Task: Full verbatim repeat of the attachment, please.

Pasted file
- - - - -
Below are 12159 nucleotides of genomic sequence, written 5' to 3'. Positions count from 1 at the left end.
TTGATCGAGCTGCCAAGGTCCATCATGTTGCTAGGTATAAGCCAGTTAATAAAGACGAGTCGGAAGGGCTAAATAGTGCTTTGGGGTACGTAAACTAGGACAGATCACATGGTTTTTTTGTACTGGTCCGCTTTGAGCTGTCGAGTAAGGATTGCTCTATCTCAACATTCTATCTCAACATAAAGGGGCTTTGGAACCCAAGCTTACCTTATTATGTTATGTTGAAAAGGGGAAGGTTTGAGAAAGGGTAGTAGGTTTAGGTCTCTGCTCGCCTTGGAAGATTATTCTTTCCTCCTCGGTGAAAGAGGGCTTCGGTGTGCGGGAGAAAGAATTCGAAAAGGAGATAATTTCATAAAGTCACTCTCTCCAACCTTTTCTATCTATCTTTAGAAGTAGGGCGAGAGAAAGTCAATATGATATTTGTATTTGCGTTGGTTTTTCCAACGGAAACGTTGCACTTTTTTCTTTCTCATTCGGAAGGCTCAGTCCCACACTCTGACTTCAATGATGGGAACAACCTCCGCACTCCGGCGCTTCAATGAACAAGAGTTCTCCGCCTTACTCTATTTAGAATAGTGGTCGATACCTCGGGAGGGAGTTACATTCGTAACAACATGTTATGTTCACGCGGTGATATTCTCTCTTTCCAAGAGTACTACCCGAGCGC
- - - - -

Below are 12159 nucleotides of genomic sequence, written 5' to 3'. Positions count from 1 at the left end.
TTGATCGAGCTGCCAAGGTCCATCATGTTGCTAGGTATAAGCCAGTTAATAAAGACGAGTCGGAAGGGCTAAATAGTGCTTTGGGGTACGTAAACTAGGACAGATCACATGGTTTTTTTGTACTGGTCCGCTTTGAGCTGTCGAGTAAGGATTGCTCTATCTCAACATTCTATCTCAACATAAAGGGGCTTTGGAACCCAAGCTTACCTTATTATGTTATGTTGAAAAGGGGAAGGTTTGAGAAAGGGTAGTAGGTTTAGGTCTCTGCTCGCCTTGGAAGATTATTCTTTCCTCCTCGGTGAAAGAGGGCTTCGGTGTGCGGGAGAAAGAATTCGAAAAGGAGATAATTTCATAAAGTCACTCTCTCCAACCTTTTCTATCTATCTTTAGAAGTAGGGCGAGAGAAAGTCAATATGATATTTGTATTTGCGTTGGTTTTTCCAACGGAAACGTTGCACTTTTTTCTTTCTCATTCGGAAGGCTCAGTCCCACACTCTGACTTCAATGATGGGAACAACCTCCGCACTCCGGCGCTTCAATGAACAAGAGTTCTCCGCCTTACTCTATTTAGAATAGTGGTCGATACCTCGGGAGGGAGTTACATTCGTAACAACATGTTATGTTCACGCGGTGATATTCTCTCTTTCCAAGAGTACTACCCGAGCGC